By Paul Abelson
Senior technical editor
Q: I own a 1996 Peterbilt 377 with a Series 60 Detroit Diesel 12.7 engine, and I pull flatbed loads throughout Nevada and over the mountains into nearby states. Some mountain summits are more than 8,000 feet. Nevada is dry and hot, with summer temps of 120 degrees. I often see the temperature gauge and pyrometer gauge going up and down almost in synch with the tachometer. The pyrometer will go up to 1,200 degrees and coolant above 220 degrees on 10- or 12-mile grades.
I checked with my local Detroit dealer. He suggested I check my charge air cooler, hoses and clamps, but I found nothing. I changed my air filter, but on the first grade I hit, my in-cab restriction gauge went to the No. 7 position, like a mild restriction. My engine runs great and doesn’t skip a beat. No smoke or loss of power, but no one can explain the temps running up.
I had my engine warning light come on, and the engine started to shut down. I always turn my fan on early when I traverse grades, no matter how small they might be.
I also routinely turn my heater on, with my blower on high to increase cooling. I have no leaks and no apparent problems with the 15-pound radiator cap, one-year-old green coolant, hoses or belts. The coolant level doesn’t seem to change. The thermostat checks out, and I can’t find anything else. I can understand the temps going up a little when you’re grossing 80,000 and climbing a 6- or 8-percent grade, but to consistently reach such high numbers concerns me.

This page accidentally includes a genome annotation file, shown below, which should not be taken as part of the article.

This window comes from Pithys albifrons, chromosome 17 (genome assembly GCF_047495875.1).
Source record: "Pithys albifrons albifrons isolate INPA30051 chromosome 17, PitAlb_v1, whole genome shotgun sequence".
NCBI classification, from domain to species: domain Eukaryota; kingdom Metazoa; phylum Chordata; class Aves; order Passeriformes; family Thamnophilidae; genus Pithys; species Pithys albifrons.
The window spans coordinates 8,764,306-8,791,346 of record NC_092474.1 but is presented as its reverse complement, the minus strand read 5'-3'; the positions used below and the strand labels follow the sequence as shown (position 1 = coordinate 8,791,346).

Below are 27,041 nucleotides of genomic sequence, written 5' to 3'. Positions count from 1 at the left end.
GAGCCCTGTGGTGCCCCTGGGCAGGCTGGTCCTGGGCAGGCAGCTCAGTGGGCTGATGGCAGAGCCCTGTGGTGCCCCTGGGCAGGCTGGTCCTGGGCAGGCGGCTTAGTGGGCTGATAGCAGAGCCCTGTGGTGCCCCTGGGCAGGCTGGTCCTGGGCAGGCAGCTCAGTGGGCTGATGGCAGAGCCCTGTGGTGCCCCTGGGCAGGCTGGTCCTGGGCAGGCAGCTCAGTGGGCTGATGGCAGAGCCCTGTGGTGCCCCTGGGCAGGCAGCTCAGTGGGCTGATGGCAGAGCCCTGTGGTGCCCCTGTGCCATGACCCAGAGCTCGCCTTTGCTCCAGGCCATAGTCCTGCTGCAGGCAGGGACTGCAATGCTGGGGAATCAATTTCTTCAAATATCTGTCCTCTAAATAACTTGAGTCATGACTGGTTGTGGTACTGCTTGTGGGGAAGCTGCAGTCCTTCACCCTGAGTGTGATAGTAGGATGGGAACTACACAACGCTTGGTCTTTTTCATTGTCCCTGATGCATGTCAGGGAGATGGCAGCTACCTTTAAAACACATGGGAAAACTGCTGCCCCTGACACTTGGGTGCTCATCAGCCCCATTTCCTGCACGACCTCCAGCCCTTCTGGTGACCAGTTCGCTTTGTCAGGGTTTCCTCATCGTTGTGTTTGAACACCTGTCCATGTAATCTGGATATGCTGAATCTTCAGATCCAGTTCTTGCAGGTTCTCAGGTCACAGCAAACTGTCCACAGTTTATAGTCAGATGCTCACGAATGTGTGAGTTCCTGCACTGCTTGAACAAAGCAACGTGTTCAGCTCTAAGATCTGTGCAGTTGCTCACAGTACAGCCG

I don’t understand it and don’t want to burn my engine up. I really like this truck and engine, but am deeply concerned that I might be doing something wrong or am overlooking something minor.
A: You were quite thorough with your checklist, covering most of the items I would have suggested. Pulling flatbed, you have added aerodynamic resistance compared with a van trailer. It puts an extra load on the engine, but not enough to hit the numbers you describe.
So I checked with Chuck Blake, senior technical sales support manager at Detroit Diesel. Chuck is a TMC Silver Spark Plug recipient for helping develop far too many Recommended Practices to mention here. Here’s what he suggests:
- Make sure the fan shroud is in place.
- Make sure the fan is centered and there is no excess clearance anywhere around it.
- Clean the radiator and charge air cooler, both outside and inside.
- Clean the fins on the air conditioner freon condenser, the charge air cooler and the radiator. Sometimes debris gets through one and plugs the second. Separate them and clean them.
- Check fin integrity with the cooler tubes. A 12-year-old radiator may have some fins separated from the cooling tubes.
- Check thermostats and seals to ensure there is no bypass when fully open.
- Program the engine controller for a warning instead of a shutdown. With a good radiator cap and less than a 50/50 mix you can run 210 to 215 degrees. You may want to use minimal antifreeze mix for the lowest possible temperature you’ll encounter to get more heat transfer. Water is a better heat absorber than glycol.
- Always use supplemental coolant additives, especially with green coolant.
- Make sure there are no license plates or any unnecessary air flow obstructions on the grille.
- Make sure all recirculation baffles are in place.